From the Atlantic Bullshit Conveyor to the Anglospheric Bullshit Conveyor

Via Adam Tooze on Twitter I saw this piece by His Seriousness, Martin Wolf, in the Financial Times. There’s a way to start a blog post, no? Anyway I was interested by this chart:

I think this is an example of what I called, years ago, the North Atlantic Bullshit Conveyor, taking inspiration from the ocean currents that carry warm water from the Caribbean up the US East Coast and then across the Atlantic to Northern Europe. Instead of warm water, the NABC circulated hot air between the US and UK through the integration of the two countries’ media markets. This is why the same fads turn up on both sides, the same people pop up at different stages of their careers, why Tories imagine “teaching unions” are a thing, why Piers Morgan is famous, why Simon Cowell was able to sell the idea of a TV talent show to the Americans not once but twice, and eventually, how Donald Trump was invented – he’s a blow-by of the same enormous export triumph.

Updating this, I would go as far as to say that the so-called “Anglosphere” is in fact one and the same as the NABC. The chart shows very well that several English-speaking countries have become politically synchronized. Outrage sloshes out of one into the others. The driver of this synchronicity is the conveyor – a transmission belt between them, to use a Marxist trope. Its impact has progressively increased with the development of the media and especially the Internet, which permits users as well as professionals to partake. Journalists’ adoption of Twitter is an important factor here. It’s not surprising that even the idea of an Anglosphere is a journalistic creation.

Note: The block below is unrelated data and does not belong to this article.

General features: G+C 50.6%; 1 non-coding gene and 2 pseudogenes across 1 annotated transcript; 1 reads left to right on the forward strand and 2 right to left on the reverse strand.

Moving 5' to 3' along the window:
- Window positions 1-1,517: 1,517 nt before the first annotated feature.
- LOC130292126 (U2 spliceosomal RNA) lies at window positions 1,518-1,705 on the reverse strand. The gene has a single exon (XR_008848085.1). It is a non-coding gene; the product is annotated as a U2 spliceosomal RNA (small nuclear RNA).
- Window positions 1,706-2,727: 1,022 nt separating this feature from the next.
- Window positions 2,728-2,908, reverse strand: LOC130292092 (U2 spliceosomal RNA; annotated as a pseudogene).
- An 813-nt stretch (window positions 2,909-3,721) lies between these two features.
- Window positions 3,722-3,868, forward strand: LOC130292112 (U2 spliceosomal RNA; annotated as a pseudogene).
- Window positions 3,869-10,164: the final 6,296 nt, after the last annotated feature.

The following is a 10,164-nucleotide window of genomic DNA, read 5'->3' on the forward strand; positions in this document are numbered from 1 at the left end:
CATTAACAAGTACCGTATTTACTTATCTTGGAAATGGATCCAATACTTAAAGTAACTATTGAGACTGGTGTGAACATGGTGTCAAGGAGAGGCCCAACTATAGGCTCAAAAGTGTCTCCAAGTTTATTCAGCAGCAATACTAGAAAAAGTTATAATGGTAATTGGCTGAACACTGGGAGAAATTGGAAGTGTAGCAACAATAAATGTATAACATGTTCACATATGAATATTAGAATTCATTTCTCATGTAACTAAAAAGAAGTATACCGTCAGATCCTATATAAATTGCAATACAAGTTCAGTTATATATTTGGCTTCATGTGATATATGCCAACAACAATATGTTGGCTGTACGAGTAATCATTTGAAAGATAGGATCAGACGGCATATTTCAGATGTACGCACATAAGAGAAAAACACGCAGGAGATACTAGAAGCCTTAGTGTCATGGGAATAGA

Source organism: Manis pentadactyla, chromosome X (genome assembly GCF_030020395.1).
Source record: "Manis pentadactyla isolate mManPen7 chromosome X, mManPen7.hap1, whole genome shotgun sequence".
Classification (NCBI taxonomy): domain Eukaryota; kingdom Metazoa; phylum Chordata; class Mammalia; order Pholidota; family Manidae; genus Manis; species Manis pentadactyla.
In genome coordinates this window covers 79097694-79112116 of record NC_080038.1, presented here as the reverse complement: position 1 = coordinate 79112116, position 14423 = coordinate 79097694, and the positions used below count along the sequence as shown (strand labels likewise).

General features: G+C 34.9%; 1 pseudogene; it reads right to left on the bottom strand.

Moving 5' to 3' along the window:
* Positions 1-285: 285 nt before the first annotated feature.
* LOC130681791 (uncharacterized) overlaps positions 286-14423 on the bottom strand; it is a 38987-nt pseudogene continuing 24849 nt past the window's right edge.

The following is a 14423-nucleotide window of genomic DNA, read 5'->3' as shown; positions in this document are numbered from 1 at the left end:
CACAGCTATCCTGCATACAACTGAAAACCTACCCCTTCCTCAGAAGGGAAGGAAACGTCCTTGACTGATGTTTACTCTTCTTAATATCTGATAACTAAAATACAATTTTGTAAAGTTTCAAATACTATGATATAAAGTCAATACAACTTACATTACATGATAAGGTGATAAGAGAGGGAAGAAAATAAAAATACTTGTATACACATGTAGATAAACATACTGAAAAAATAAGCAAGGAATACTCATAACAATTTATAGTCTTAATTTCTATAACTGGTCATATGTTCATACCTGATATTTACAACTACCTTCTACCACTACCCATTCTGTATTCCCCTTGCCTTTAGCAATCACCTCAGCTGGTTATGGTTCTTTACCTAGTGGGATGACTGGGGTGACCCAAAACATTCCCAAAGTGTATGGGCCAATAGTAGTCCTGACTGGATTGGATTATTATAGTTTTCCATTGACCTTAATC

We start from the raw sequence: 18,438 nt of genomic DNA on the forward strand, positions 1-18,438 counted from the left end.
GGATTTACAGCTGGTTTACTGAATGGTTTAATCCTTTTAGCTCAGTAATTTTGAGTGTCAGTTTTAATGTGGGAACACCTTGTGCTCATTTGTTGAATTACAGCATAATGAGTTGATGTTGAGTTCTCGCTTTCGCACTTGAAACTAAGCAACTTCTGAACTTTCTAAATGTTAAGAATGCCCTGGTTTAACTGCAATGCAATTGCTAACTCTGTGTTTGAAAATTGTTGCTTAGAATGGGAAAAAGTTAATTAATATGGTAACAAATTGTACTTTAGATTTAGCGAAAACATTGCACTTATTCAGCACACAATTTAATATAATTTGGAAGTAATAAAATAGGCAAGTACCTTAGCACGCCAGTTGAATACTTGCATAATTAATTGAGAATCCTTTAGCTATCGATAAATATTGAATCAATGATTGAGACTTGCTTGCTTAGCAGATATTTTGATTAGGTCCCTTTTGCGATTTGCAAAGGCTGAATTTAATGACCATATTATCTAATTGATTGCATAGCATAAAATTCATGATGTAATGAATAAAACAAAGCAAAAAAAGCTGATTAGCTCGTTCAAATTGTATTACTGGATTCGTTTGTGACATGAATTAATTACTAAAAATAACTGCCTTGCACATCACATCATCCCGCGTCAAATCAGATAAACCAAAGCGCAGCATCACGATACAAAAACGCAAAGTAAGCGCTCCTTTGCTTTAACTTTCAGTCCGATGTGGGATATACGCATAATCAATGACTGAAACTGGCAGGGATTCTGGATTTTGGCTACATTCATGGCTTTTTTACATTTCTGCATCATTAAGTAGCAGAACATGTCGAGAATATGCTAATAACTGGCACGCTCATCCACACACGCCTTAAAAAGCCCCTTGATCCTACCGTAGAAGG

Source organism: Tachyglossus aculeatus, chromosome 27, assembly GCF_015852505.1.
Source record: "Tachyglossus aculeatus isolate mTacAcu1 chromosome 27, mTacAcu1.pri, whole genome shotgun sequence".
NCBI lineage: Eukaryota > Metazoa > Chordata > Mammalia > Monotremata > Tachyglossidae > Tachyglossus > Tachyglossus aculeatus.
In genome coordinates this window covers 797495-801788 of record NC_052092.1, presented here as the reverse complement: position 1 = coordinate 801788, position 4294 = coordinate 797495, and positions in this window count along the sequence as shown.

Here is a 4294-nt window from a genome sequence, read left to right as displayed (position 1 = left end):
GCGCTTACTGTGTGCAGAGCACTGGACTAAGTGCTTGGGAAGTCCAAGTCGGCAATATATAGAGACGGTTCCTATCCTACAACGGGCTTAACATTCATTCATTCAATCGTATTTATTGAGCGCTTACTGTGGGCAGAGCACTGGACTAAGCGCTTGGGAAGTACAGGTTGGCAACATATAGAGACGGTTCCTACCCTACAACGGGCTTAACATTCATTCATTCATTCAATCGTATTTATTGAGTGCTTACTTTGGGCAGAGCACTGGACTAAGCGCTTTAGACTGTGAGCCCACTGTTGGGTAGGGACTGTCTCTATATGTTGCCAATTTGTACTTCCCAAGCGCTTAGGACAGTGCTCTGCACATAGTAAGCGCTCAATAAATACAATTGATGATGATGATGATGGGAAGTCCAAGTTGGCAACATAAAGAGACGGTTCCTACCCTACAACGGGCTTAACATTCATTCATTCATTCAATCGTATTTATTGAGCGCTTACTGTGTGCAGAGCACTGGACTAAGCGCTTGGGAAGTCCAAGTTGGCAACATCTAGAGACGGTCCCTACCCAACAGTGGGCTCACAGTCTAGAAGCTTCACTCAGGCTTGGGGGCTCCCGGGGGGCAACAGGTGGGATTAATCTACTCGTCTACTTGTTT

There are several levels in the conveyor. In its original model, warmer waters tend to flow nearer the surface and colder ones deeper down; it’s not unusual for the direction of flow to be opposite at different levels in the water column. In ours, at one level, chancers migrate towards bigger funding sources, from Australia and New Zealand towards the UK and from the UK towards the USA. At another level, fads and ideas migrate from the more powerful megaphones in the US towards the UK and Canada. The obvious outlier on the chart is New Zealand, and I would argue that it’s protected from the conveyor because quite simply it’s not that big of a market. Ambitious Kiwis may migrate towards the cash but nobody is really that excited about either selling their daft TV show there, or propagandizing it with their stupid idea.

Media products are yet a further level – they are rather different in that the flows are closer to balance, not least because they have an audience and must sell, rather than being a subsidy economy dependent on the whims of eccentric-billionaire funders. The UK exports a lot of media, about £8bn/year at the last count in 2018, even Australia occasionally gets a hit. Tellingly, although the pre-Brexit UK was a major base for broadcasting across Europe, the conveyor was never really extended onto the continent. Not only was there a language barrier, this was commercial activity, and someone had to actually want to watch it rather than paying for it to promote their eccentric notions.